Mountain News: 

Dust in the wind, stories in the snow

SILVERTON, Colo. — Are cattle grazing in Arizona causing snow near Silverton, Crested Butte and Aspen to melt more rapidly during spring? That interesting line of conjecture was submitted at a recent meeting of geographers held in Denver.

Everybody who skis the backcountry or who has dug a "hasty pit" to study the stability of a snowpack has seen layers of dust left by winter storms. The dust can look like the layers of frosting in a cake.

Thomas Painter, a research scientist at the National Snow and Ice Data Center, said that as the snow melts, the exposed dust layer forms a dark surface crust, somewhat like a dirty roadside snowbank. This crust soaks up nearly twice as much sunlight as uncontaminated snow.

Computer models predict the dirty snow melts 18 days earlier than white snow, although that has not yet been proved, a scientist told the Rocky Mountain News.

Six of seven dust storms in the San Juans and Elk Mountains studied by Painter’s team were traced to northeastern Arizona, mainly to grazing lands on the Navajo Reservation. Painter blames cattle grazing. He further points to tubes of sediment from the bottom of mountain lakes in southwestern Colorado that indicate the red desert dust began flowing into Colorado 150 years ago. Cattle began proliferating in the Four Corners region about the same time, he said.

Or did they? Sheep are more common than cattle, and in any event, livestock grazing probably did not begin until somewhat later. However, a regional event called the Little Ice Age, which was at a time of wetter and colder weather, ended about 150 years ago.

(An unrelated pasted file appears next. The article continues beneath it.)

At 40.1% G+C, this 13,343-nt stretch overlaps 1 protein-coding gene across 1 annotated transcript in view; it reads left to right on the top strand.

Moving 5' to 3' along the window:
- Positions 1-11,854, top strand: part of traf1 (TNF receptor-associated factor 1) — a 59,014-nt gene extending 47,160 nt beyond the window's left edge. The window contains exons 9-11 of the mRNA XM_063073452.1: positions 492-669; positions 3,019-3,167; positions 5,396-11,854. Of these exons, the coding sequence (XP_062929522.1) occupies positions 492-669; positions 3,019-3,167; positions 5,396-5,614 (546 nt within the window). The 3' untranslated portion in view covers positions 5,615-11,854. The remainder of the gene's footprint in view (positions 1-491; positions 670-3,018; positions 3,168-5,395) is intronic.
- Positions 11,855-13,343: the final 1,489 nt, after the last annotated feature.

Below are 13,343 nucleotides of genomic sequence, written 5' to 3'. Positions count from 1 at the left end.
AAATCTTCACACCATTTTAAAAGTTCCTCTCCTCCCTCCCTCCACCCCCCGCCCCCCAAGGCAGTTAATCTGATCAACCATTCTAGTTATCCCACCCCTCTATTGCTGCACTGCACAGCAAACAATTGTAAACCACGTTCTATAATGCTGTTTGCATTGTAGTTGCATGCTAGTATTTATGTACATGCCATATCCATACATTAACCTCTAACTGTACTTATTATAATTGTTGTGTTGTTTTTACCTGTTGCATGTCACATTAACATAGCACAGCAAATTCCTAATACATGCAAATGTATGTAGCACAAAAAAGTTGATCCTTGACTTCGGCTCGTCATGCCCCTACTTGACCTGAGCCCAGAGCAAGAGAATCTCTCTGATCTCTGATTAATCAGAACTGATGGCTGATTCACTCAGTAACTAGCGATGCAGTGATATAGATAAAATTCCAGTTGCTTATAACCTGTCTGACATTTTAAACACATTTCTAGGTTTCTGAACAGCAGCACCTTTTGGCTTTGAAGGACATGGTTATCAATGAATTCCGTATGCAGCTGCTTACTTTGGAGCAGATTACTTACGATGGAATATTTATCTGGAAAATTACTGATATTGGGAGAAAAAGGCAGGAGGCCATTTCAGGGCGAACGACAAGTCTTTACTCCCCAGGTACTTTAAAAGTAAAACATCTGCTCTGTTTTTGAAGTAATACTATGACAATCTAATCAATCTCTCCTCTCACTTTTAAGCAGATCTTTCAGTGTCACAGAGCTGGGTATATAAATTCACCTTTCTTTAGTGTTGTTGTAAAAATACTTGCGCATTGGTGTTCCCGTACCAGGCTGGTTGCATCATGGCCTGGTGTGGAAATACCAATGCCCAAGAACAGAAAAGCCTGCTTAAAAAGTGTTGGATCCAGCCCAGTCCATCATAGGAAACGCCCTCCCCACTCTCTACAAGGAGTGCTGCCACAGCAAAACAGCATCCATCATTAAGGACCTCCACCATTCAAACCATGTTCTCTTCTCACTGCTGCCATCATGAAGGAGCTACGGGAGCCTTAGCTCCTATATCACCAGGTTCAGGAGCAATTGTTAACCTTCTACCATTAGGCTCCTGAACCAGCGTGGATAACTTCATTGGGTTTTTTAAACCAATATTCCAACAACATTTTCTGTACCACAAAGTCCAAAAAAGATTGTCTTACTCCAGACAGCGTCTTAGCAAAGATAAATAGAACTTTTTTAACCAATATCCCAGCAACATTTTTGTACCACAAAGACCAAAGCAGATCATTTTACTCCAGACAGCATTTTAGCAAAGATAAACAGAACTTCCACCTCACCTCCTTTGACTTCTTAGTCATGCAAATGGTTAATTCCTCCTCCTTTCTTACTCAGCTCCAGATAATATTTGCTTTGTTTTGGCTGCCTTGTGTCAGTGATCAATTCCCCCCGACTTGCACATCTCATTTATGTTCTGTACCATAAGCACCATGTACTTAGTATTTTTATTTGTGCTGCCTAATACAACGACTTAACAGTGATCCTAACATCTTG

But why does any of this matter? Well, if temperatures warm in the West, conditions may become drier. If they are drier, that means more dust – and more dust means snow disappears more rapidly in the San Juans.

If snow disappears more rapidly, then the bare ground will soak up and absorb heat more readily, further increasing the temperature – and in turn affecting local vegetation, from trees to alpine wildflowers. And if the vegetation changes, then the animals that browse them will… Well, you get the idea.

Steamboat’s aging population

STEAMBOAT SPRINGS, Colo. — The greying of ski towns across the West would be a surprise only to Rip Van Winkle. Through the 1990s, the biggest jump in proportionate population growth rates in Breckenridge, Vail, and many other places was in the 60-plus age bracket. Younger people were still more common, but they ceased being the overwhelming majority.

Now, in the new century, the bulge is becoming even more conspicuous as baby boomers within ski towns get ever more grey hair while baby boomers from elsewhere begin to retire to ski towns. This trend is being noted in Steamboat Springs, where the retirement-age population is increasing at a rate six times the national average.

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